Thomas Fisher's name appears in the search field of the state's sex offender registry system in a folder of Corsiglia's workstation files compiled as part of a public records request submitted by Sheehan.
Corsiglia's computer was also used to search sex offender registration systems in other states, including Maryland and Mississippi. Thomas Fisher had pleaded guilty to a sex offense for responding to an e-mail to have sex with a 15-year-old girl while serving as a U.S. Marine in Virginia.
Discovery of Thomas Fisher's name in the files, which are difficult to date without a thorough forensic analysis of the contents, is one oddity among many in Corsiglia's computer files. Other findings include:
u Forms used to comment on stories in the Willamette Week, and corresponding stories about Sen. Betsy Johnson's ethics problems associated with Scappoose airport deals.
u Frequent visitation to the American Civil Liberties Union Web site.
u Visitation to www.friendfinder-.com, a personals Web site. Images found corresponding to this site include adultfriendfinder-.com,passion.-com and lesbianpersonals-.com.
u An extensive following of the debate surrounding liquefied natural gas, including Web blog sites, and LNG's possible presence in Oregon. Specifically, the content focuses on proposal to build such a site at Bradwood Landing in Clatsop County.
u Frequent searches for products designed to improve the operation of an Internet business, including sites such as RevenueScience (revsci-.com), Popup.doc and profitpeelers-.com.
u Repeated visitation to the eBay online trading site. Constantine said it is difficult to trace exactly how eBay has been used, due in part to the nature of the auction site. 'With eBay it's all time-relevant, because the stuff that's for sale, either outright or by auction, only appears for sale for a limited period of time,' Constantine said.
u Visits to local and regional news sites, such as Oregonlive-.com, ldn.com (Longview Daily News) and the Daily Astorian.
Much of the information provided is in code, wrapped in data files that would require a trained - and expensive - professional to unravel.
Perhaps the most revealing information exists within the hardcopy printouts.
One e-mail, dated Feb. 26, that was sent from the county's IT director, Jean Ripa, to Corsiglia implies that Corsiglia was asking Ripa to keep quiet the fact that his computer had been confiscated by the Sheriff's Office.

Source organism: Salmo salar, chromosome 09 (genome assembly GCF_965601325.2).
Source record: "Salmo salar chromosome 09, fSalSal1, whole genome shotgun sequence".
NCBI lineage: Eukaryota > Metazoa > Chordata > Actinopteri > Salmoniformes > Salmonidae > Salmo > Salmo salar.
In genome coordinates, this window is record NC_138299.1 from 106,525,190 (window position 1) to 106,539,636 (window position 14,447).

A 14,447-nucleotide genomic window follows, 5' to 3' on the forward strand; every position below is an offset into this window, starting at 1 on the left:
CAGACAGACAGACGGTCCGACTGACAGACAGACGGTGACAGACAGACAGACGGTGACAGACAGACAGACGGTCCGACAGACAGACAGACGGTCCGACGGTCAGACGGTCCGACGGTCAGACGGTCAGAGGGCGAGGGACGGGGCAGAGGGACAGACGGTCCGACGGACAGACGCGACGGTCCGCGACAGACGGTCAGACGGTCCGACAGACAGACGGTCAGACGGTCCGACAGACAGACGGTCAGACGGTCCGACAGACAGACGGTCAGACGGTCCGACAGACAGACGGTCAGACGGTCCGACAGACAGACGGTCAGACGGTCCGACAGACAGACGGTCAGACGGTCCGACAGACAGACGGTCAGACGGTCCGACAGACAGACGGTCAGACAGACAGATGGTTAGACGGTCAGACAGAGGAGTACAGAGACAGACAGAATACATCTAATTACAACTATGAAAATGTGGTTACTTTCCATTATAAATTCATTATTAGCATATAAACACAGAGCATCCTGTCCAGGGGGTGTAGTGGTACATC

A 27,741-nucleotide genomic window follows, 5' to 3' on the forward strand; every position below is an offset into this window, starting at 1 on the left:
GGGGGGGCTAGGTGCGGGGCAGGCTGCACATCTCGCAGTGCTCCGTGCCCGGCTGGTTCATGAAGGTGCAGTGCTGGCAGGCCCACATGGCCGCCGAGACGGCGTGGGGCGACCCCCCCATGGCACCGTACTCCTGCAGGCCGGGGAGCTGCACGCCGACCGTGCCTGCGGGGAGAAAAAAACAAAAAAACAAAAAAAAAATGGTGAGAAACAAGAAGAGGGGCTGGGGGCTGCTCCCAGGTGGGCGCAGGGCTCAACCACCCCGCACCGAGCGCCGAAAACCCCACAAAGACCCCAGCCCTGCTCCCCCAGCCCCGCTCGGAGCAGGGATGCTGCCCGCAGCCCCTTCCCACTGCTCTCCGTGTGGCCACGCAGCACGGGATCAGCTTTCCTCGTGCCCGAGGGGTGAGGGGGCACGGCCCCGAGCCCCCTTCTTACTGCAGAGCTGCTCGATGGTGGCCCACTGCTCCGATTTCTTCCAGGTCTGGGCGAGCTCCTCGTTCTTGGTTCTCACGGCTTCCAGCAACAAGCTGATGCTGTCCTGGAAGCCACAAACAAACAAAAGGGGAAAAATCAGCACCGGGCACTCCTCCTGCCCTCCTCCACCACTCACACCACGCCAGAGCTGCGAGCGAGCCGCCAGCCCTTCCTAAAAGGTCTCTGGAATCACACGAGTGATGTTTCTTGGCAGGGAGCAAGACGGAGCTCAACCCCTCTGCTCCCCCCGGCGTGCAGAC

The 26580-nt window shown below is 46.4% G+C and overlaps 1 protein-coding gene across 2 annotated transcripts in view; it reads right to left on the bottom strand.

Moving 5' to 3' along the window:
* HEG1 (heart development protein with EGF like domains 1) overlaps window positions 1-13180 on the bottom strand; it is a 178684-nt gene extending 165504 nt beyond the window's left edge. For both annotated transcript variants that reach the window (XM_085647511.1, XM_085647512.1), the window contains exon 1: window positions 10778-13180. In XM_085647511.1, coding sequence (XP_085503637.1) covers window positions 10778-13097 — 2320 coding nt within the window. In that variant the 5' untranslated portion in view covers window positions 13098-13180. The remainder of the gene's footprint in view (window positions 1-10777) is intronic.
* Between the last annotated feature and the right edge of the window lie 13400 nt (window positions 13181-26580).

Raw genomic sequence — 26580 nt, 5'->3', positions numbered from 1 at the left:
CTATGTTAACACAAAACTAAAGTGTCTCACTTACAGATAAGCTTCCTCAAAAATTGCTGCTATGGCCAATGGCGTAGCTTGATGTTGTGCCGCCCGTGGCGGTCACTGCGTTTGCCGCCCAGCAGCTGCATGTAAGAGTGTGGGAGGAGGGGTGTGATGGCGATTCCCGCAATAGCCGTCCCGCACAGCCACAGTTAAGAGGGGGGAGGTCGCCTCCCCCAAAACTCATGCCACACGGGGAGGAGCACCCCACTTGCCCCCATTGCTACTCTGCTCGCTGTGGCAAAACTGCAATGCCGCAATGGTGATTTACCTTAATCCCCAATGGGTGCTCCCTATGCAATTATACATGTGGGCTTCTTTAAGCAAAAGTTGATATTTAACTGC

Ripa's e-mail states: 'I find myself in a very difficult situation. At this time, I have knowledge that your computer has been taken by the SO for, potentially, an investigation. I do not feel comfortable in keeping that information from your two colleagues. It is the type of thing, I am sure, you would want to be aware of if it were happening elsewhere in the county organization.'
An earlier e-mail acquired by the Spotlight through a public records request showed Corsiglia had never informed Ripa that the computer had been confiscated, something she later deduced on her own.
Ripa continues by writing to Corsiglia that 'I hope you understand why I feel an obligation to communicate this type of issue with all three of you. Were this happening to either Rita [Bernhard] or Tony [Hyde], I would feel the same obligation to inform you.'
An e-mail from Corsiglia dated Jan. 29 to Port of St. Helens Commission President Robert Keyser shows Corsiglia's angst at being cut out of the loop on Port Westward development communication, including his concern with Fuller's work relationship with Port Executive Director Gerald Meyer.
Most of the hard copy files, as with the electronic information, is more mundane in nature, and there are few exchanges that reflect day-to-day discourse with county staff and his constituency.
'It doesn't seem to me that it would reflect normal business,' Sheehan said.
Sheehan said he is suspicious about whether or not files had been deleted prior to having the record's request processed.
'I thought it was kind of suspicious, his business going to the sheriff and all that,' he said.